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            Distribution and prognostic validity of the new Global Initiative for Chronic Obstructive Lung Disease grading classification.

            The new Global Initiative for Chronic Obstructive Lung Disease (GOLD) update includes airflow limitation, history of COPD exacerbations, and symptoms to classify and grade COPD severity. We aimed to determine their distribution in 11 well-defined COPD cohorts and their prognostic validity up to 10 years to predict time to death. Spirometry in all 11 cohorts was postbronchodilator. Survival analysis and C statistics were used to compare the two GOLD systems by varying time points. Of 3,633 patients, 1,064 (33.6%) were in new GOLD patient group A (low risk, less symptoms), 515 (16.3%) were B (low risk, more symptoms), 561 (17.7%) were C (high risk, less symptoms), and 1,023 (32.3%) were D (high risk, more symptoms). There was great heterogeneity of this distribution within the cohorts ( x (2) , P < .01). No differences were seen in the C statistics of old vs new GOLD grading to predict mortality at 1 year (0.635 vs 0.639, P = .53), at 3 years (0.637 vs 0.645, P = .21), or at 10 years (0.639 vs 0.642, P = .76). The new GOLD grading produces an uneven split of the COPD population, one third each in A and D patient groups, and its prognostic validity to predict time to death is no different than the old GOLD staging based in spirometry only.
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              The 2011 revision of the global strategy for the diagnosis, management and prevention of COPD (GOLD)--why and what?

              The Global Initiative for Chronic Obstructive Lung Disease (GOLD) has published a strategy for diagnosis and for management of chronic obstructive pulmonary disease (COPD) since 2001 and this has formed the basis for numerous national and regional guidelines. We describe the background for the 2011 revision of the GOLD document. The GOLD document is updated annually and revised every 5 years based on published research as well as an evaluation by an expert panel of how to best formulate and disseminate knowledge on COPD. The GOLD 2011 revision states that spirometry is required for making a clinical diagnosis of COPD. At the same time, the document has less emphasis on spirometric evaluation of disease severity and launches a combined assessment taking symptoms, spirometry and history of exacerbations into account. This is matched with initial treatment for COPD where smoking cessation, pulmonary rehabilitation and physical activity in general are given high priority followed by pharmacologic treatment guided by the novel assessment scheme. Comorbidities are often present in COPD and the GOLD 2011 revision gives some guidance in how to manage these as well as how to manage COPD in the presence of comorbidities. A more clinically oriented GOLD document will hopefully improve assessment and management of COPD. © 2012 Blackwell Publishing Ltd.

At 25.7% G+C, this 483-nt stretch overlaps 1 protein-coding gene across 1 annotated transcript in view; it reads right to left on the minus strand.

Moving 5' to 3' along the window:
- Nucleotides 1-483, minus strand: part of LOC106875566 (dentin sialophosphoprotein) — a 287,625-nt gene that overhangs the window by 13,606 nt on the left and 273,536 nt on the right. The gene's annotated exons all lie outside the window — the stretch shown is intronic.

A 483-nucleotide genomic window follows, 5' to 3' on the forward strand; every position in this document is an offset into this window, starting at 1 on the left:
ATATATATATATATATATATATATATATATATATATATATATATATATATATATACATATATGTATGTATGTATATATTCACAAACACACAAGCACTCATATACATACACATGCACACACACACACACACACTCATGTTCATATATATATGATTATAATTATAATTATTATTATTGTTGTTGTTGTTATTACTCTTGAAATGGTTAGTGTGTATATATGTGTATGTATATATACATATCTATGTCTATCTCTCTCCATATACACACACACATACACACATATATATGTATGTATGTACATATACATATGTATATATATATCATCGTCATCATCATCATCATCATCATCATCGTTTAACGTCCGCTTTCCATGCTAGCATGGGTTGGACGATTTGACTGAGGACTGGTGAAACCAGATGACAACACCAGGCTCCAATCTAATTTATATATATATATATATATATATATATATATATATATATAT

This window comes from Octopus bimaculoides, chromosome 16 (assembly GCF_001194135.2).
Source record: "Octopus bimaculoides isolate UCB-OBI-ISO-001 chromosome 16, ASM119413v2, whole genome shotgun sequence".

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                Author and article information

                Journal
                Int J Chron Obstruct Pulmon Dis
                Int J Chron Obstruct Pulmon Dis
                International Journal of COPD
                International Journal of Chronic Obstructive Pulmonary Disease
                Dove Medical Press
                1176-9106
                1178-2005
                2015
                13 November 2015